(Quebec) The mystery hovers around the parliamentary reopening of February 2 at the National Assembly. Will it be completely virtual or will the elected representatives be present in the flesh and blood of parliament?
No one can answer this question yet.
No agreement has yet been reached between the government House leader, Minister Simon Jolin-Barrette, and the leaders of the three opposition parties, sources involved in the negotiations said on Friday.
The channels of communication are not broken, negotiations are continuing to determine what form the return of parliamentarians should take, but elected officials on both sides of the House remain firm on their positions.
The government wants a completely virtual return to school, while the opposition parties insist on being physically in the Blue Room, at least for the portion of parliamentary business that allows them to demand that the government be accountable and answer their questions, as was the case in the fall.
The schools are open, the construction industry is working, the Montreal Canadiens have started to put on their skates again, so under what principle should parliament, the seat of Quebec democracy, close its doors completely? This is, in essence, the question on everyone’s lips in the ranks of the opposition.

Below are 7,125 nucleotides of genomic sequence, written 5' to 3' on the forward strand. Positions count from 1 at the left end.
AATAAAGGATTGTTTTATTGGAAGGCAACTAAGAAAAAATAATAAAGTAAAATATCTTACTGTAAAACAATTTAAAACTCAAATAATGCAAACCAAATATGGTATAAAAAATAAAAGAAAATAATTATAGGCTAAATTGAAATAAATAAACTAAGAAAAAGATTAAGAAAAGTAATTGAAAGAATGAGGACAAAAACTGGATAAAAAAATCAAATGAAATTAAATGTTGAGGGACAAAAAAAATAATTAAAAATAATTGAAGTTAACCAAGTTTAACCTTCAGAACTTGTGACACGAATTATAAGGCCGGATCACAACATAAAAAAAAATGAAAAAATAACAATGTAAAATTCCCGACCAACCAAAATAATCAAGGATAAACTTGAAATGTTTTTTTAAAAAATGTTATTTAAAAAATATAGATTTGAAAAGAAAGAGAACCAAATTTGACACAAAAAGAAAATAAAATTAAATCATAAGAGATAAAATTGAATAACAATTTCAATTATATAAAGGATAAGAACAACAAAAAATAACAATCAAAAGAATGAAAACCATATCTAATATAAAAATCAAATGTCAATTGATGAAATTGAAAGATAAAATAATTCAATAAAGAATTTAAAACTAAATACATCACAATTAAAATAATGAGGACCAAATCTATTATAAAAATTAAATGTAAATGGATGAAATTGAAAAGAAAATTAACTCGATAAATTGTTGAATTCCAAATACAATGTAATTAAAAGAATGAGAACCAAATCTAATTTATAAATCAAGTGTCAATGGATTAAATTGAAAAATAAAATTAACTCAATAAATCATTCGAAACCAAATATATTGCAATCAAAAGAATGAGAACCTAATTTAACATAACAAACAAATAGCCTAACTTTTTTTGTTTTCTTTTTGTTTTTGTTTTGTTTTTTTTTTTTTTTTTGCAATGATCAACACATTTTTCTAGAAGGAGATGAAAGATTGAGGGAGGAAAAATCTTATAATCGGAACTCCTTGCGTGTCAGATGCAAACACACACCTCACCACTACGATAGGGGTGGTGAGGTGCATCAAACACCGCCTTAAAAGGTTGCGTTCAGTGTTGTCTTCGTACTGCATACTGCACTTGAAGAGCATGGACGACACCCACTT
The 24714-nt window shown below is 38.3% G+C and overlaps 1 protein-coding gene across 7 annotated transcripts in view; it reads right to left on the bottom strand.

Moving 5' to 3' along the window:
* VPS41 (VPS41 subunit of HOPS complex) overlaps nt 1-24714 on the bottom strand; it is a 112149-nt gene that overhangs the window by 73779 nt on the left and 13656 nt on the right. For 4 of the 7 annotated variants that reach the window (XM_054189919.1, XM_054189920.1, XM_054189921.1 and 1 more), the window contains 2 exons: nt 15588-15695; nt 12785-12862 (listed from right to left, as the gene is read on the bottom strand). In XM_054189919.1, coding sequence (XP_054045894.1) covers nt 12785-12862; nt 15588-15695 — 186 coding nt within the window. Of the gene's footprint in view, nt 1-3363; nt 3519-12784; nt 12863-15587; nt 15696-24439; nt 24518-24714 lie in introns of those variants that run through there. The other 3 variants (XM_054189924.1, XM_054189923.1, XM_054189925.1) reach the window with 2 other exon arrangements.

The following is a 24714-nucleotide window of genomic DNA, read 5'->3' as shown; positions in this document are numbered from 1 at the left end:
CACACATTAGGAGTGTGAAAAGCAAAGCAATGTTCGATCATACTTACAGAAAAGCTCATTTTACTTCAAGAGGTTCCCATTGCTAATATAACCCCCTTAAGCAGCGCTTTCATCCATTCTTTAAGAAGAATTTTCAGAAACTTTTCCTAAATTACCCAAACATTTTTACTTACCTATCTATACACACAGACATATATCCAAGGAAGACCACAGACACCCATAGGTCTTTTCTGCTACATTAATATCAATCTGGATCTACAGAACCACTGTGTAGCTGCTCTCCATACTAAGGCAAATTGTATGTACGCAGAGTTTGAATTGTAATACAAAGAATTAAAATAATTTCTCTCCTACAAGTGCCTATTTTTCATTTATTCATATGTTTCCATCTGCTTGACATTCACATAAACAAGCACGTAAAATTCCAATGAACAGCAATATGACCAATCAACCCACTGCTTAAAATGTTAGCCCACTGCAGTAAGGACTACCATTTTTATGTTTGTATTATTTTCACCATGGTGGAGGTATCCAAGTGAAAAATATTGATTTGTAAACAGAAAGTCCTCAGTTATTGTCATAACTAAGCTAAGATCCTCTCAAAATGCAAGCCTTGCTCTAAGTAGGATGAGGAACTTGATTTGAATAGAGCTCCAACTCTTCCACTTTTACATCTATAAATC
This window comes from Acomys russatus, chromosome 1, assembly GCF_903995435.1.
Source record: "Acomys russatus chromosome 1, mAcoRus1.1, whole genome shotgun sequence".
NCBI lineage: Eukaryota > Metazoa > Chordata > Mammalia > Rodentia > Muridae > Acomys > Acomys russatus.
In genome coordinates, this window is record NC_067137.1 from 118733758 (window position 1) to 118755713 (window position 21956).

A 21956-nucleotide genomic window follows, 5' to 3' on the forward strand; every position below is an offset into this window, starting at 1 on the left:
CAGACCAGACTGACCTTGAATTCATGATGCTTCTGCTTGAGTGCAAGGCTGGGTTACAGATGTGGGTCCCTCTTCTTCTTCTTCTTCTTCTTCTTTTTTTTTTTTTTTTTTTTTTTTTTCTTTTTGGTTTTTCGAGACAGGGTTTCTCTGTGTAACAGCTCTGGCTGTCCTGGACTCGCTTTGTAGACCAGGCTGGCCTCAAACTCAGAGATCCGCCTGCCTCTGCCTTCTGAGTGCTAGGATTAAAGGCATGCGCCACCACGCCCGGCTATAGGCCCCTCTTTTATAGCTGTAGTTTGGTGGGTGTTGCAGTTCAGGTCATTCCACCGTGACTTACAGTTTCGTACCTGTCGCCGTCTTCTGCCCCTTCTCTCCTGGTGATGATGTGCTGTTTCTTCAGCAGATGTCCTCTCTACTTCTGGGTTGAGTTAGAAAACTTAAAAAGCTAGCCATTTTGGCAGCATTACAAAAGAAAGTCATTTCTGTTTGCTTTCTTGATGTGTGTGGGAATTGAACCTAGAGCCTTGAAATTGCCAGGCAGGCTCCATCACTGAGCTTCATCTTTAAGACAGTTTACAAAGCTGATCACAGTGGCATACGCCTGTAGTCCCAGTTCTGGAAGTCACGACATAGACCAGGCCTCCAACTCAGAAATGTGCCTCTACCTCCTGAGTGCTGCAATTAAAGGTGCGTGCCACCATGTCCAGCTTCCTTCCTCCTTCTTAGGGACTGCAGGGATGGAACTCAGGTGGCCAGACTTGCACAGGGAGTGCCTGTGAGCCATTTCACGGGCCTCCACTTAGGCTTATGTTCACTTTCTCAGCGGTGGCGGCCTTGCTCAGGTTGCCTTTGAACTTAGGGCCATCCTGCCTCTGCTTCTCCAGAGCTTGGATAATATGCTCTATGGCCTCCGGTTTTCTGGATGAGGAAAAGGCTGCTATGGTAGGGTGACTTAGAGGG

At the beginning of the week, a meeting scheduled between parliamentary leaders and Public Health should, it is hoped, make it possible to resolve the impasse, by finding a compromise between the desire of elected officials to cross swords in parliament and the objective take into account health recommendations.
The opposition parties say they are ready to consider a tightening of health measures, if the government, for its part, puts water in its wine and ensures a physical presence of elected officials in the National Assembly for part of the parliamentary work .
In the last week, two consultations were held on bills and it all happened virtually. Bills 59, on occupational health and safety, and 84, on a reform of the compensation program for victims of crime, have been criticized, analyzed from all angles, without anyone showing up. parliament. No major technical glitch was noted.
The opposition parties would therefore be prepared to accept that future consultations on bills and, overall, parliamentary committee work continue to function in this way.
One of the fears of the opposition is to think that the government could use the pandemic and the imposition of health measures as a pretext to seek to escape, by putting aside its obligation to be accountable to the opposition on its management .
The Leader of the Government, Simon Jolin-Barrette, did not respond to a request for an interview.
Already, since spring, strict measures have been applied. The 125 deputies are never again at the same time in the Blue Room, which operates in very small formation. Less than forty elected officials are allowed to be present at the same time, at a good distance from each other.
Since July 18, anyone in the National Assembly buildings must wear a mask.
In fact, since the start of the pandemic in March, parliament has been practically deserted: most of the employees of the National Assembly are telecommuting. The parliament is closed to visitors.
No outbreak of COVID-19 has been reported to the National Assembly.